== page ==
Showing posts with label Gus Roterberg. Show all posts
Showing posts with label Gus Roterberg. Show all posts

Monday, September 17, 2012

Gus Roterberg and Houdini

Houdini, Mrs. and Mr August Roterberg
Here is a name you hear every now and then in magic history circles, Roterberg. For those who collect apparatus, you probably hear it more. But I decided to spend some time and find out exactly who this Roterberg fellow was and as I dug I discovered he had a very close relationship with Houdini.

August Roterberg was born on April 5th 1867 in Hamburg Germany. He immigrated to the United States in 1882. He married Anna Miller in 1894 and became a father in 1895 to twins, Hattie(Harriet) and Frederick. He opened his own magic manufacturing business which was located in several spots along Ontario Street in Chicago over the years and some say even had a store in the old Palmer House Hotel lobby.

Houdini's first trip to Chicago was possibly during the 1893 World's Fair where he and Theo and Jacob Hyman performed. This is probably when Houdini first met August Roterberg, or Gus as he was often known. It's clear through the various letters sent between the two gentlemen that they were more than just acquaintances because one letter in particular mentions the death of Harry's brother William and also mentions his brother Leopold.

In another letter to Bess, Harry mentions that he is going to have lunch at Roterbergs, which again signals a friendship beyond that of the typical magic dealer/patron. The photo above is of Houdini and the Roterbergs outside of their shop on 151 Ontario Street in Chicago.

Gus Roterberg
According to a couple newspaper accounts from 1897, Gus also started teaching lessons in sleight of hand to 'drummers'. But in the context of the article it sounded odd to me and then I discovered that 'drummer' was a slang term for traveling salesman.

Gus Roterberg was known for making excellent magical apparatus and he clearly hired the best craftsman he could find. According to Milbourne Christopher's book The Illustrated History of Magic, Roterberg found out about a young man skilled in cabinet making and hired him to build wooden boxes. That young man was Henri Bouton, who would later change his name to Harry Blackstone. Also working in the shop, was Gus's son Frederick who would demonstrate items for customers and a young man named name George Wright.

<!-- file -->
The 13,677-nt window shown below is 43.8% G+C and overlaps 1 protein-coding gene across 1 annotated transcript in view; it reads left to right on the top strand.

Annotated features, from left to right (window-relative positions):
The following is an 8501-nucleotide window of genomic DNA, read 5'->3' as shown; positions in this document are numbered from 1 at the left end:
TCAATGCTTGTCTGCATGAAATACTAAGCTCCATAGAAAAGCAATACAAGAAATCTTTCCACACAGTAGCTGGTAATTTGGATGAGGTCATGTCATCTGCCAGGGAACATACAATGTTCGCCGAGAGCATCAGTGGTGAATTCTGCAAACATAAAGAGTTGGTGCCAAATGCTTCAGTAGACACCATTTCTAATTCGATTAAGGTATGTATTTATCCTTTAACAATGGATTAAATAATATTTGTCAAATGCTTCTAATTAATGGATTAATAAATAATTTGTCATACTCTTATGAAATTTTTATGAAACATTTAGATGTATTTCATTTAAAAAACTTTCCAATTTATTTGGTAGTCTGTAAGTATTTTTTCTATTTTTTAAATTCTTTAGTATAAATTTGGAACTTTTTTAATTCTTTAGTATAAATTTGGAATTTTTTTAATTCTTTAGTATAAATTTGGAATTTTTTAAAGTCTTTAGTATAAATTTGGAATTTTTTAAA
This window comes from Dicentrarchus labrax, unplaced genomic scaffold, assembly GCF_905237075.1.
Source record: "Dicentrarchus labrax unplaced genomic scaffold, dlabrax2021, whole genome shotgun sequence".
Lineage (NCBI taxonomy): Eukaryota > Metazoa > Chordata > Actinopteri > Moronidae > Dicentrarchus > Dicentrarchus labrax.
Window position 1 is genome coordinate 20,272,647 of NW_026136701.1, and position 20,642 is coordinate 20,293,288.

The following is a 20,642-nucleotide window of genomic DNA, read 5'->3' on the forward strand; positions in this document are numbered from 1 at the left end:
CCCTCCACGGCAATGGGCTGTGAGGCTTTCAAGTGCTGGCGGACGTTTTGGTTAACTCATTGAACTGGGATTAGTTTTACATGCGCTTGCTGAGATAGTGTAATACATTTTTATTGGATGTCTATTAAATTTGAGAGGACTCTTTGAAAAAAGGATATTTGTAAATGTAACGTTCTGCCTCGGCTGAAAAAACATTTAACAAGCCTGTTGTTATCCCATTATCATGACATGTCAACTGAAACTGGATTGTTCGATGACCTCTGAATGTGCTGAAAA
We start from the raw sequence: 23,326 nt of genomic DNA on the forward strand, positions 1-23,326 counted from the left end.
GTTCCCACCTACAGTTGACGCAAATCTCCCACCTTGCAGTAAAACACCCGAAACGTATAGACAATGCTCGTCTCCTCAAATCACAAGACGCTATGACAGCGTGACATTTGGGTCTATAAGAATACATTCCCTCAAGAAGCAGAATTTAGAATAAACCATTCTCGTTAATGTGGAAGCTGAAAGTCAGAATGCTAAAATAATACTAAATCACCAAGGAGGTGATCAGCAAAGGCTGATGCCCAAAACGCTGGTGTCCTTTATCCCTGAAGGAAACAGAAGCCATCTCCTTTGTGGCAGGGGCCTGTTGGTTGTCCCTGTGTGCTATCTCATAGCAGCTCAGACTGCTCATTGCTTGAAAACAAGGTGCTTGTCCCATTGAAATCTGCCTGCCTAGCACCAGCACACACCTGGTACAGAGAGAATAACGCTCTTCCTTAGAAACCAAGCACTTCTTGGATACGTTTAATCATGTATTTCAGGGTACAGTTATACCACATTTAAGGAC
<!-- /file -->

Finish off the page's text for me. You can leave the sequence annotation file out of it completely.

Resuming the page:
It turns out that young George Wright stumbled upon an ingenious method to make wooden balls appear and multiply. The story has it that Roterberg would often order wooden Ball Vases from Austria and on occasion the gimmicked piece would warp or become detached. Roterberg instructed George Wright on what to do to fix them and one day quite by accident one of the shells from the gimmick fell upon one of the solid wooden balls. George messed around with it and eventually created what we know as the standard billiard ball production move. In time, Roterberg would sell this new creation at his shop and apparently this is how Roterberg has received credit for the creation of the Multiplying Billiard Balls, however, it was actually the invention of one of his employees.

Roterberg is also credited with the invention of the Multiplying Thimble trick which could very well be true. One thing he deserves great credit for is the publishing of magic books specifically for magicians. Today we have many magic publishers, but in the 1890s, Gus Roterberg was the first one printing books in English specifically for magicians only. His books include: The Modern Wizard (1895), Latter Day Tricks (1896), New Era Card Tricks (1897), and Card Tricks and How to Do Them (1902).

In 1908, when Houdini decided to sell his Challenge Handcuff Act, he partnered with Gus Roterberg and Ralph Read to sell what would be called 'The Defiance Handcuff Act'. Roterberg would make all the special keys needed, and if I can read between the lines in their correspondence, may have also provided Houdini with keys that he needed on occasion. In Patrick Culliton's book, The KEY.

According to Magicpedia, Roterberg sold his mail order business to Ralph Read in 1908 and then later sold the entire magic business in 1916 to Arthur and Carl Felsman when he was only 49. Looking at the US Census records I discovered Gus Roterberg started another business, a stationary store. His son Fred eventually took over the stationary store and Gus and Anna retired to Pasadena California where Gus died on September 23rd, 1928 at the age of 61 from natural causes. Anna moved back to Chicago and lived with Fred and his wife and Harriet and her daughter, for the rest of her life.

 I have a feeling there is more to be said about the friendship between Gus and Harry and I hope as time passes we are able to uncover more.

This coming Sunday, Sept 23rd, marks the 84th Anniversary of the passing of August Roterberg. If anyone knows where Gus is buried, I'd appreciate it if you could pass that information on to me as I'd like to include his grave on my other site. I'm pretty certain he is buried in Chicago, but I've yet to find out where.

The location today of 151 W Ontario St, same place the photo at the top of the page was taken.